The original altar gave way to the kitchen that - just like the atelier - is embraced by glass, like a modern shrine. It allows guests to witness everything the team creates for them.

The shared passion of Herman, Bril and Boon to work with pure, rich materials is expressed in the interior in which qualitatively outstanding natural stone, leather and oak wood are used.

Moreover Piet Boon® Studio, as with many of her projects, collaborated with a number of leading creative partners to shape the "fine dining meets rock 'n roll" character of the overall experience. Studio Job, Mathieu Nab and .PSLAB and others each delivered their signature part within the total concept.

Church renovated into a restaurant in Antwerp by Piet Boon

Studio Job

Job Smeets and Nynke Tynagel of Studio Job designed the windows consisting of 500 unique panels. Inspired by the chapel's original function, foam spatulas, sunflowers, devils, skulls, babies, Jesus on the cross, dice, apple cores, wrenches, ice cream cones, a canon, croissants, penguins, trophies, gas masks and birthday cakes portray a contemporary translation of the old stained-glass windows. Archetypes from various worlds each tell masterpiece stories of good and evil, rich and poor, life and death as well as good food and religion.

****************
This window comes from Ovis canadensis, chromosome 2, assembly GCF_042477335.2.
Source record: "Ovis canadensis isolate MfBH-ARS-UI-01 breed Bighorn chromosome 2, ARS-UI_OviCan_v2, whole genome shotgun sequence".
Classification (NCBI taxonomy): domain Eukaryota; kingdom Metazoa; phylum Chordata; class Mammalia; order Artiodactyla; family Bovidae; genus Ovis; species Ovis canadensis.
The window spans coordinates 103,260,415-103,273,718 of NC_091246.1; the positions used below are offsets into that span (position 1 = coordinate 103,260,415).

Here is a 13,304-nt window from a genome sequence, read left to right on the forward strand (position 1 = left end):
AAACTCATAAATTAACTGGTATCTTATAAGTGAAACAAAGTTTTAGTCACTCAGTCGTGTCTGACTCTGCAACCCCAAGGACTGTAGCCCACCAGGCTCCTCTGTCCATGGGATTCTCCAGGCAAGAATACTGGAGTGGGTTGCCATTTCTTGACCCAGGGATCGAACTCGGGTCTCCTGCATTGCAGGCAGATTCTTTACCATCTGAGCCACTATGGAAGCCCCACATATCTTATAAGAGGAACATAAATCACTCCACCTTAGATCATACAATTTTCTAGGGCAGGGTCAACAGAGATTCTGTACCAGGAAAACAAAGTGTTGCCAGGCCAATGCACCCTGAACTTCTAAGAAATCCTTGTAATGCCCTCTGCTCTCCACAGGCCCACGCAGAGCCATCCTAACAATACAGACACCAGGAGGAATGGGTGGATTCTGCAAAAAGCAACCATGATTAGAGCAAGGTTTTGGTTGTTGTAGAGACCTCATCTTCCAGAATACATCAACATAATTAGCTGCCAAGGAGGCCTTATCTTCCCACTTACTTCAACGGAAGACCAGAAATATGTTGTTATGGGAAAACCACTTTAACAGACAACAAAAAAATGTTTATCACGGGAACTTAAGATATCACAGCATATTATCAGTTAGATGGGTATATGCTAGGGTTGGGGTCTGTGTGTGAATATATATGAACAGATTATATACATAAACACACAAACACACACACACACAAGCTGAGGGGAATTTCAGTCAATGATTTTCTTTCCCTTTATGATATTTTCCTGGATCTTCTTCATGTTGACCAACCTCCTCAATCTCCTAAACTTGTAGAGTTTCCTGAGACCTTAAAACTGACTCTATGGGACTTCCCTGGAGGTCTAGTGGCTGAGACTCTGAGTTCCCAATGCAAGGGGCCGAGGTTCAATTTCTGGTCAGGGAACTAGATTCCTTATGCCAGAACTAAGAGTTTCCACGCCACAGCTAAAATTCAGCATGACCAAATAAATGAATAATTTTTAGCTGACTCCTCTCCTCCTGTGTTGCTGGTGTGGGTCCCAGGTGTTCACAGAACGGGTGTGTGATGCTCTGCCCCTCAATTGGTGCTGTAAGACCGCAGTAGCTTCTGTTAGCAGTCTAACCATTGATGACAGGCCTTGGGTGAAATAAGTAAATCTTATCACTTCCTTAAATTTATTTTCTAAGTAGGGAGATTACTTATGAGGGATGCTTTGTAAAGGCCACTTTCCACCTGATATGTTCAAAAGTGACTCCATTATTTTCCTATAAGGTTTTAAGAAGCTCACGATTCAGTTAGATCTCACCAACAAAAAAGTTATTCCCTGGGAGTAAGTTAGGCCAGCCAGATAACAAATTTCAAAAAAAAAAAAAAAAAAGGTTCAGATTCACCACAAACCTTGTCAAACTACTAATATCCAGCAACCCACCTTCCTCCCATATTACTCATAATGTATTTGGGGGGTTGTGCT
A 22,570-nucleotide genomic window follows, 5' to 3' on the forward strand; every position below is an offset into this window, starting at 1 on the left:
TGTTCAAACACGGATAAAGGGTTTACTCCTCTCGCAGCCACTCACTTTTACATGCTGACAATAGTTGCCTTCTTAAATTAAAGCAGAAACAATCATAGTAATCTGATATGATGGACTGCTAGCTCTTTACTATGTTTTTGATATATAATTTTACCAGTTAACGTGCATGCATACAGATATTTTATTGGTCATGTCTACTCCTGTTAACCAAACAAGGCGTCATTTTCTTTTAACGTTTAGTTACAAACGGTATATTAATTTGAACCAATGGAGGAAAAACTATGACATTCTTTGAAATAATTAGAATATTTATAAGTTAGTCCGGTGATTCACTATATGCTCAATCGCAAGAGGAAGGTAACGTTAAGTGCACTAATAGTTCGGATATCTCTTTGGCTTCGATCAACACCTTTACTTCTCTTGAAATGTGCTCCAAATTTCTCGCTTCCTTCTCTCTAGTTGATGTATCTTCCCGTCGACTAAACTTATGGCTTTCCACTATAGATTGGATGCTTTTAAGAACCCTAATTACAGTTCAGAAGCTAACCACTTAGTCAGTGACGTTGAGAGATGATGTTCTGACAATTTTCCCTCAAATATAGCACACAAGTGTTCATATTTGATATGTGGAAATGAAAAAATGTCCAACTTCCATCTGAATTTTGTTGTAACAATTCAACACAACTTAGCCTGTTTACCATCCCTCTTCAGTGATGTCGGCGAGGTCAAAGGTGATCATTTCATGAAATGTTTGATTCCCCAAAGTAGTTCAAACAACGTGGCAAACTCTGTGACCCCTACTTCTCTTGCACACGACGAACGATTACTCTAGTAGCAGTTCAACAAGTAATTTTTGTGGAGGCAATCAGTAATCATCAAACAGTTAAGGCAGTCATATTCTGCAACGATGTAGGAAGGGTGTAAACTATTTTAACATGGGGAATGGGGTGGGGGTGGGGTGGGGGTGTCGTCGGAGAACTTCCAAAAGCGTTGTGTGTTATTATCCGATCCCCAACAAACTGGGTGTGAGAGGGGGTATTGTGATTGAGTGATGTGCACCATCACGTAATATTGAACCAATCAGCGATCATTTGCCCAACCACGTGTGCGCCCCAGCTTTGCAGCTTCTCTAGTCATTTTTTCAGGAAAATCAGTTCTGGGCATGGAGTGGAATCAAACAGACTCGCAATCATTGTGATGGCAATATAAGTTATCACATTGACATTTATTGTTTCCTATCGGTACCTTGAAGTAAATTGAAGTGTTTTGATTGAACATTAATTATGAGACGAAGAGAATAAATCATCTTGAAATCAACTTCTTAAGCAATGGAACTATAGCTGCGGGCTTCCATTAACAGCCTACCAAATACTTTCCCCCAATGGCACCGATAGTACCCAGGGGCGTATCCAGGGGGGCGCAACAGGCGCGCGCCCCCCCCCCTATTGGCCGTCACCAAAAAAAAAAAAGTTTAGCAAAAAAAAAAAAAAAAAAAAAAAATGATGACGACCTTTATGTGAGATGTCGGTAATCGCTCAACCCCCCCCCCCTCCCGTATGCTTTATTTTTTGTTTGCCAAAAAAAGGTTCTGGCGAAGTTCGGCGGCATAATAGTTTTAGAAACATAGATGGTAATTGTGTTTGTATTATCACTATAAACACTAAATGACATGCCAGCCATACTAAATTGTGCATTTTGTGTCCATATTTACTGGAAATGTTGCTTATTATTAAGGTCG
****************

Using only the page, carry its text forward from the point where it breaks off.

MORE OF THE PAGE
.PSLAB

The 'piece de résistance' in the centre of the restaurant is a 800 kilograms-weighing gigantic chandelier of 12 by 9 meters with over 150 lights, designed by the Beirut-based design studio .PSLAB. The chandelier was created in such a way that it contributes to the intimate and ambient divinity of the chapel interior. The team, specialised in the design and production of site-specific contemporary lighting, laid out an overall lighting plan for The Jane to accentuate the unique elements of both the building and the interior. It is aimed to create a scenic ambience by seamlessly combining artistry and engineering.

Church renovated into a restaurant in Antwerp by Piet Boon

SERAX

Together with Belgian company SERAX, specialised in decoration accessories, Piet Boon® designed tableware that conveys a shared passion for attention to detail and perfection. Base by Piet Boon® is a high quality bone white porcelain collection combining functionality and design. The tableware has high thermal stability, is lead- and cadmium free and will be featured in the The Jane's Upper Room Bar.

  • Tie

    Really well done, minimal overhead clutter paying homage to the existing structure’s character and beauty.

    • mitate

      Minimal overhead clutter apart from fifty or sixty steel rods with little fishbowls on their ends.

  • lola

    This sucks, once you talked to God there, now you eat and s**t… consumerism… life after God.

    • g

      Aside of what you wish to believe in, it’s better to use this old architecture and keep it alive than to destroy this empty building.

    • Message from above

      You can still pray before your dinner Lola.